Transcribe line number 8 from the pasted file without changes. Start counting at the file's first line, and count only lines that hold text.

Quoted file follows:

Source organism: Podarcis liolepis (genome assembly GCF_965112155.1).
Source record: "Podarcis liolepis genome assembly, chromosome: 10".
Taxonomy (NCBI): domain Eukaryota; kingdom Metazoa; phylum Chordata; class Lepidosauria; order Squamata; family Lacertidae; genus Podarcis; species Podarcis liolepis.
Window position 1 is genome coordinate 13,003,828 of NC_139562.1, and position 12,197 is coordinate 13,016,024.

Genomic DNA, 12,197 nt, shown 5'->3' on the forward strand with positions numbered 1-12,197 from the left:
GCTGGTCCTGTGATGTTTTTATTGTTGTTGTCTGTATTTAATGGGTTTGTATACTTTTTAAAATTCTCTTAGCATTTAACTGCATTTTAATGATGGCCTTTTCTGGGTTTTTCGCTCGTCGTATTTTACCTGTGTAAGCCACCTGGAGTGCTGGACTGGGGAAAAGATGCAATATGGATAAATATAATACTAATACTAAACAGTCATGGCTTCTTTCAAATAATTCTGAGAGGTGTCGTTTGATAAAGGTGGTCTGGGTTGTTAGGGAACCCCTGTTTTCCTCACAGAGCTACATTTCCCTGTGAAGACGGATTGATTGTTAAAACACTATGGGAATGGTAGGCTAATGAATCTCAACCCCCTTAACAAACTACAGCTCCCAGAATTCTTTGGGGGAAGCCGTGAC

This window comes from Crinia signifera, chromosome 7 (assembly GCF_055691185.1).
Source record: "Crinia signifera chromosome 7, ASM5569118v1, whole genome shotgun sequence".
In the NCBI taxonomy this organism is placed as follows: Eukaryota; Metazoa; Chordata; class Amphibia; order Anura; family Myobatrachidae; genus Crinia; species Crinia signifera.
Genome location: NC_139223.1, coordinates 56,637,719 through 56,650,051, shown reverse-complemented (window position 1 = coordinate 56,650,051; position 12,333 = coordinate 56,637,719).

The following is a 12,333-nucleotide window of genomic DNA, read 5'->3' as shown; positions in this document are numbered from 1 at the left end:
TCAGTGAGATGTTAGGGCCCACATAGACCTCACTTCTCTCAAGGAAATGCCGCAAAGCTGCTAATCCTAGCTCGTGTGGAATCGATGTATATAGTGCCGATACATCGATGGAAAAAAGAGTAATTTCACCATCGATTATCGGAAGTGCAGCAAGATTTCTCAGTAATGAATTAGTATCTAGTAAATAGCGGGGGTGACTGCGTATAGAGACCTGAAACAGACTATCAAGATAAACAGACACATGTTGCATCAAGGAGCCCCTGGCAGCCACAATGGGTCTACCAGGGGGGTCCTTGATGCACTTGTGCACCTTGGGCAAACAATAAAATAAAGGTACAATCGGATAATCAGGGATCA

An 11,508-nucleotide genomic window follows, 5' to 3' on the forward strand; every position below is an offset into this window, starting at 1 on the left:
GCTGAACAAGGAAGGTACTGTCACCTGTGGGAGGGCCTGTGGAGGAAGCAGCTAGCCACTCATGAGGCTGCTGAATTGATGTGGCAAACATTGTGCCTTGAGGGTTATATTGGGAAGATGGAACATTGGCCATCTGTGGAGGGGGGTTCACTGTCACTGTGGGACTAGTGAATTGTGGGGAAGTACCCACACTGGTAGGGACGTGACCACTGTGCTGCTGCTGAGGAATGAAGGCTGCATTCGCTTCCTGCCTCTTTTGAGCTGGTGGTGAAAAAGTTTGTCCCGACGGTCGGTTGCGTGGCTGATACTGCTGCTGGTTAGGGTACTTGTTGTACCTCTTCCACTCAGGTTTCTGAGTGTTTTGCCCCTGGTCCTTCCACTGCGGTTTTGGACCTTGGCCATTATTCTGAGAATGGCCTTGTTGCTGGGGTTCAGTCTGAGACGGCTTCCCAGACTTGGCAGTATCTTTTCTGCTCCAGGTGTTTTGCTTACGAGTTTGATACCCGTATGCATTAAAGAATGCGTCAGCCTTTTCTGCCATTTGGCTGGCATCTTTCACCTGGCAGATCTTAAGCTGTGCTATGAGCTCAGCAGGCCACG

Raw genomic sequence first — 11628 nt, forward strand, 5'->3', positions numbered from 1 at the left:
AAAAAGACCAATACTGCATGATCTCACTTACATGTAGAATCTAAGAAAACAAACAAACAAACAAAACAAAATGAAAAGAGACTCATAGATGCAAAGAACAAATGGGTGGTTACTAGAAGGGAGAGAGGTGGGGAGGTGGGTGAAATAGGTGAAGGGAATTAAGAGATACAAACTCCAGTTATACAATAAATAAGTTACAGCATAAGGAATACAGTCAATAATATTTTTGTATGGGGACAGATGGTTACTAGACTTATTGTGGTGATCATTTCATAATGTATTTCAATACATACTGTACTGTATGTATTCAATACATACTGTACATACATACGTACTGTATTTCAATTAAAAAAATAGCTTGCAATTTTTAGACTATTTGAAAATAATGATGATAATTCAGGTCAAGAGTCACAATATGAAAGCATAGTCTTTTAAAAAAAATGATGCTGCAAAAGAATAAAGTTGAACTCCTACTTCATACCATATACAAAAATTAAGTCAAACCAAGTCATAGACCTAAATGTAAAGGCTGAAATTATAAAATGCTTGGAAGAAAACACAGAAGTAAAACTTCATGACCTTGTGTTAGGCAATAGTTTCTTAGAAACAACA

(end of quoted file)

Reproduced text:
Source record: "Crinia signifera chromosome 7, ASM5569118v1, whole genome shotgun sequence".